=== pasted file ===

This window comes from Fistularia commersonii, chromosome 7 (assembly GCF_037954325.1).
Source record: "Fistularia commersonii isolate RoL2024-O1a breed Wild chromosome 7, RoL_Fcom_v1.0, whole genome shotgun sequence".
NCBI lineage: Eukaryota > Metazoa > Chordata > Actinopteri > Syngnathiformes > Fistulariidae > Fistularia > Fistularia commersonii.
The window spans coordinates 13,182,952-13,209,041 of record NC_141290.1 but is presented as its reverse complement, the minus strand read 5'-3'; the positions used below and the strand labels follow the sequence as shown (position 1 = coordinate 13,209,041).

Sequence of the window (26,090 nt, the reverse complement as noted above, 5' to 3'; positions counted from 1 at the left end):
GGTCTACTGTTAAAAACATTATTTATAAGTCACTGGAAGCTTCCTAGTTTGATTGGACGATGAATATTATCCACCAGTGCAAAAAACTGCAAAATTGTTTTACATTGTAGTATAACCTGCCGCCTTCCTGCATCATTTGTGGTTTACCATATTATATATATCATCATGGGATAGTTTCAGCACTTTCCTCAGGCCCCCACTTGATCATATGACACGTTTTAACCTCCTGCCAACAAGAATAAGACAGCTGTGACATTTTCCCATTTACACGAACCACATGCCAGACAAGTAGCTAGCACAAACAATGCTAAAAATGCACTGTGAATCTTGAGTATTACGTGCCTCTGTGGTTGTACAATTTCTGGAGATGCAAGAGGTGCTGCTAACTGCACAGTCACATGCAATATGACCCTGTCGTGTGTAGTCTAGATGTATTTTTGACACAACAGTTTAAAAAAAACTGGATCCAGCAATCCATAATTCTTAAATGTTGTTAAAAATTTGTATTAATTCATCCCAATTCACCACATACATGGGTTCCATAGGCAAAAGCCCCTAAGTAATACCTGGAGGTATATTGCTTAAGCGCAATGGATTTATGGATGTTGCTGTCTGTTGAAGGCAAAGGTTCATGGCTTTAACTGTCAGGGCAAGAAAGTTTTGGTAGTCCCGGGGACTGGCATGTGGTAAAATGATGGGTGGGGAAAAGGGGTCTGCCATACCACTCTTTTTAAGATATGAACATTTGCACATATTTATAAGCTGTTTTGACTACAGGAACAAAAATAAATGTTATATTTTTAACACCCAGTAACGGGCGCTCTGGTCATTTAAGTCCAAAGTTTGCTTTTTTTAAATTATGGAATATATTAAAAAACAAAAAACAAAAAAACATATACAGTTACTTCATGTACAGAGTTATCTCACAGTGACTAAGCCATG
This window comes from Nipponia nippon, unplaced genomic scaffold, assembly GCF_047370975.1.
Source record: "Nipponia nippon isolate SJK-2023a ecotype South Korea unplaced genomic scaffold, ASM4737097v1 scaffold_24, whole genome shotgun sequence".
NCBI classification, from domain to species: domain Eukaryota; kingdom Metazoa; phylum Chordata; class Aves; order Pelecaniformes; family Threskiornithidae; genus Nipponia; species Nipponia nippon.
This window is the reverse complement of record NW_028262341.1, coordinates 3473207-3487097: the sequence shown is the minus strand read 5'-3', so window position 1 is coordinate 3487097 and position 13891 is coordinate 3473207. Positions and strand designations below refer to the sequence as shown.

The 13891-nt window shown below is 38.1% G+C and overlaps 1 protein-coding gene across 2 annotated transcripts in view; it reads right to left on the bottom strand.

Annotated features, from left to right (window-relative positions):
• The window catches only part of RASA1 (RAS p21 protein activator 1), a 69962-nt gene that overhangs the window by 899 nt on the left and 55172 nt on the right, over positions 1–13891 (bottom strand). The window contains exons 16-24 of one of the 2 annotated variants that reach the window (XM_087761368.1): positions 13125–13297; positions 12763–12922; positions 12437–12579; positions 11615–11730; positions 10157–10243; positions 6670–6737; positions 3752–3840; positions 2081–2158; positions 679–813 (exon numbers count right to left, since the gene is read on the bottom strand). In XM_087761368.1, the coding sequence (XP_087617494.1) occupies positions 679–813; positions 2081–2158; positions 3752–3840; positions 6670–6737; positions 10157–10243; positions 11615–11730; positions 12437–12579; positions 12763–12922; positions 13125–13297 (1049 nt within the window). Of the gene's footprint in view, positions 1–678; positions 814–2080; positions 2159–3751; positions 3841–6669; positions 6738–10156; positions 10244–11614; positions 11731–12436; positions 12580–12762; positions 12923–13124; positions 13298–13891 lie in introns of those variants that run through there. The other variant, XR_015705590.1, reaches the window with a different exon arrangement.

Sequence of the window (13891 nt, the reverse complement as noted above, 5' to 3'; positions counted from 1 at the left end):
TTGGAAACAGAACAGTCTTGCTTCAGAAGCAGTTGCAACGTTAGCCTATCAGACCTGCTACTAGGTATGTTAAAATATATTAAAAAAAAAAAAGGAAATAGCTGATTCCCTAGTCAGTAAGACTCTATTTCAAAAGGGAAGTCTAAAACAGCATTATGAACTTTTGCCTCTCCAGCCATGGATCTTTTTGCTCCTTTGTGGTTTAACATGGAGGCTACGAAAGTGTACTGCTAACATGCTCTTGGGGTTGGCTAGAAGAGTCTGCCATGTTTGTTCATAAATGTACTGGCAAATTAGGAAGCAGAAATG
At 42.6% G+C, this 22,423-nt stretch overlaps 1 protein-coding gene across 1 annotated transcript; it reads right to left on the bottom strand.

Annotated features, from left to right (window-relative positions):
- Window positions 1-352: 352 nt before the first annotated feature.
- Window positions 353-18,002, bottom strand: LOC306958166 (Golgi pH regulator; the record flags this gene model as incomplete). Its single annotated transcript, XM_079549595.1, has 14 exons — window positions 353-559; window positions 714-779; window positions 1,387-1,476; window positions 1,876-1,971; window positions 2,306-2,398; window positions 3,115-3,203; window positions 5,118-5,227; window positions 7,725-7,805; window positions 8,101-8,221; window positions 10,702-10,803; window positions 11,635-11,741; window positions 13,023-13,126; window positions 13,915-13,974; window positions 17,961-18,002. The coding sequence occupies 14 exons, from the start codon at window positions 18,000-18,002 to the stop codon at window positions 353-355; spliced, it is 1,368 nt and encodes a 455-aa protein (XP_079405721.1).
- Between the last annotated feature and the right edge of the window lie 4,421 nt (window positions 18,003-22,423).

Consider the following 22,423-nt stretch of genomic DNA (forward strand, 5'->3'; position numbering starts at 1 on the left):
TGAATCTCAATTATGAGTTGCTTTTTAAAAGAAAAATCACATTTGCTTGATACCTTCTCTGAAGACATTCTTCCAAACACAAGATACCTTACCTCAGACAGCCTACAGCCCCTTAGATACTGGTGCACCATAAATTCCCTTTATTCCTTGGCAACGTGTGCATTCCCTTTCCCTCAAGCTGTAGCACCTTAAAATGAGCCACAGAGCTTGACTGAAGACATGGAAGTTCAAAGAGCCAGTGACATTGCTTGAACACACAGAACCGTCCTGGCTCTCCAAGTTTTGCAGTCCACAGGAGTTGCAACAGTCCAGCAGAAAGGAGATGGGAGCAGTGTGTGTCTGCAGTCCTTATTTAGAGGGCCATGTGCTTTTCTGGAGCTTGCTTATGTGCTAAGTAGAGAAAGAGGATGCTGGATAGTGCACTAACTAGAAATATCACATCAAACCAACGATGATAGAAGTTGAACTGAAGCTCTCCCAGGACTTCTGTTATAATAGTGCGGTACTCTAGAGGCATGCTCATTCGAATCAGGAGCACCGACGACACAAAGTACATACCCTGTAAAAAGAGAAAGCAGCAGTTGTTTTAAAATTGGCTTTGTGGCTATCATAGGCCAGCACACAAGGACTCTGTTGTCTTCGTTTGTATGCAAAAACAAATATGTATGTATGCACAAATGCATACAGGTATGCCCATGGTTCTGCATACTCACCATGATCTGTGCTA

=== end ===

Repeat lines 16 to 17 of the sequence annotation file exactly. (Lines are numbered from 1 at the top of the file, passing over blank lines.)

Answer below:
At 42.6% G+C, this 22,423-nt stretch overlaps 1 protein-coding gene across 1 annotated transcript; it reads right to left on the bottom strand.

Annotated features, from left to right (window-relative positions):